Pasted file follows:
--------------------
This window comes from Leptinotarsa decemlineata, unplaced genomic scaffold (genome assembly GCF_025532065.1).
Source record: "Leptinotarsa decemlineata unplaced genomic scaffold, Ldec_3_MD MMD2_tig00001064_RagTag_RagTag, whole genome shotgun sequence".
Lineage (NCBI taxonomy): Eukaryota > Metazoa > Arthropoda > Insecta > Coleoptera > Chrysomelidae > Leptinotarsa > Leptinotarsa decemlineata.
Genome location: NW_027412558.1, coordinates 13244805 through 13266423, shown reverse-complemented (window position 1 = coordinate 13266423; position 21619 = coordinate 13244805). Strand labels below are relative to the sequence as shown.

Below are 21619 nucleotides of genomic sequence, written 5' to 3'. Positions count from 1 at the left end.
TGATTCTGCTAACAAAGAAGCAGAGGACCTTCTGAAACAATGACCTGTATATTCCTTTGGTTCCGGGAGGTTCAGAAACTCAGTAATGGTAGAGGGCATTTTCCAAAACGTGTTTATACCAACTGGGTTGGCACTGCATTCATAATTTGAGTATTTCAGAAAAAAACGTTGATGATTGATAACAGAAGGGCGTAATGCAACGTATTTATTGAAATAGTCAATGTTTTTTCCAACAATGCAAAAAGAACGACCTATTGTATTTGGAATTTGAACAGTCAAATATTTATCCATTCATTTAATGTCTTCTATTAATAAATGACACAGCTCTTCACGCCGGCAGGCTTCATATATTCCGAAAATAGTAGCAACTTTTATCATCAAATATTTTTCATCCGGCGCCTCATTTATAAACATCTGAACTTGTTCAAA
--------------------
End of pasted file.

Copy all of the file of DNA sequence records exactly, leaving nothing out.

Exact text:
This window comes from Leptinotarsa decemlineata, unplaced genomic scaffold (genome assembly GCF_025532065.1).
Source record: "Leptinotarsa decemlineata unplaced genomic scaffold, Ldec_3_MD MMD2_tig00001064_RagTag_RagTag, whole genome shotgun sequence".
Lineage (NCBI taxonomy): Eukaryota > Metazoa > Arthropoda > Insecta > Coleoptera > Chrysomelidae > Leptinotarsa > Leptinotarsa decemlineata.
Genome location: NW_027412558.1, coordinates 13244805 through 13266423, shown reverse-complemented (window position 1 = coordinate 13266423; position 21619 = coordinate 13244805). Strand labels below are relative to the sequence as shown.

Below are 21619 nucleotides of genomic sequence, written 5' to 3'. Positions count from 1 at the left end.
TGATTCTGCTAACAAAGAAGCAGAGGACCTTCTGAAACAATGACCTGTATATTCCTTTGGTTCCGGGAGGTTCAGAAACTCAGTAATGGTAGAGGGCATTTTCCAAAACGTGTTTATACCAACTGGGTTGGCACTGCATTCATAATTTGAGTATTTCAGAAAAAAACGTTGATGATTGATAACAGAAGGGCGTAATGCAACGTATTTATTGAAATAGTCAATGTTTTTTCCAACAATGCAAAAAGAACGACCTATTGTATTTGGAATTTGAACAGTCAAATATTTATCCATTCATTTAATGTCTTCTATTAATAAATGACACAGCTCTTCACGCCGGCAGGCTTCATATATTCCGAAAATAGTAGCAACTTTTATCATCAAATATTTTTCATCCGGCGCCTCATTTATAAACATCTGAACTTGTTCAAA